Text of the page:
It suggests the price tag for all this hospital time is substantial, about $1.8 billion a year.
The unhealthy behaviours studied in the report are smoking, excess alcohol consumption, poor diet and physical inactivity.
The researchers found what is called a dose effect — the more one indulged in one of these behaviours, the more days that person spent in hospital.
The work was done by researchers at Toronto's Institute for Clinical Evaluative Sciences and the Ottawa Hospital Research Institute.
It is being presented at the annual meeting of the Canadian Public Health Association, underway in Toronto.
The researchers have created an online calculator which people can use to estimate their own life expectancy based on how they fare with these four unhealthy behaviours. The tool even allows users to calculate their chances of living until an important future event, such as the marriage of a grandchild, the person's 100th birthday, or the Toronto Maple Leafs winning a Stanley Cup.
Senior author Dr. Doug Manuel said the purpose of the website was to bring home to individuals how these behaviours affect their lives, not just the health-care system they pay for.
The study looked at the health behaviours of nearly 80,000 people from Ontario aged 20 to 79, linking it to the same individuals' health-care usage records.
They estimated that a sizable portion of the days Ontario residents spend in hospital can be linked to smoking, poor diet, excess drinking, lack of physical activity or a combination of those behaviours.
"One in three people in hospital are there because of their unhealthy living. In Ontario, that adds up to 940,000 patient days per year or $1.8 billion," said Manuel.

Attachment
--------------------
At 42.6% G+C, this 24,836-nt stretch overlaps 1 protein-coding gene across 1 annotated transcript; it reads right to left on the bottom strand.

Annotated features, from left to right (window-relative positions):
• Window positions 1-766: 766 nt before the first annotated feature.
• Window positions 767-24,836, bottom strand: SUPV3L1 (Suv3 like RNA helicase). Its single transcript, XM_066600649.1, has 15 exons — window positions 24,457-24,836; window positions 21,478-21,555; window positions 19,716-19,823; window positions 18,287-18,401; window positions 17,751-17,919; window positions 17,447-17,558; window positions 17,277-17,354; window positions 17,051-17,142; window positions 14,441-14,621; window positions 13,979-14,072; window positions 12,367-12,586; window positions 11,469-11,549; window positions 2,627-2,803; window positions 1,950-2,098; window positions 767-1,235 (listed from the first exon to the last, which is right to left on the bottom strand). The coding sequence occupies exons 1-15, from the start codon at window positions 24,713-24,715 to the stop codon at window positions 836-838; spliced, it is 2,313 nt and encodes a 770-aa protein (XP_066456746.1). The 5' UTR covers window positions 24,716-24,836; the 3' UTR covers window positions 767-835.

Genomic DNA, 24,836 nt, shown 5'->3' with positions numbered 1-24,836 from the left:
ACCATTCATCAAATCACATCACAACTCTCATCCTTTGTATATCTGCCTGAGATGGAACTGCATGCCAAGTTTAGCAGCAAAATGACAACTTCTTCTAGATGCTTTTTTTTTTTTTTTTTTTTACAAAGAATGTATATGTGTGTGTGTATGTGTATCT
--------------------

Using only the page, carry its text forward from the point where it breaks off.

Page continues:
"I'm always struck by the magnitude, the size. It always does take us back a step. But it's because these health behaviours affect everything."
Manuel said the cost figure would vary from province to province but the one in three figure is probably comparable across the country.
These poor health habits are common; only 7.2 per cent of people in the study reported having none of these unhealthy behaviours. The largest proportion of men — 35 per cent — reported having two of the four behaviours. The largest proportion of women, 39 per cent, reported having one.
People with the unhealthiest behaviour spent 280 per cent more days in hospital than people at the other end of the behaviour spectrum. For example, a 54-year-old with the unhealthiest behaviours in all four categories spent as much time in hospital as a 74-year-old with none of the risks.
Smoking had the biggest influence on hospital days of all four behaviours, followed by physical inactivity, poor diet and excess drinking.
The life expectancy calculator can be found on the Big Life Health Calculators website at www.projectbiglife.ca/life/
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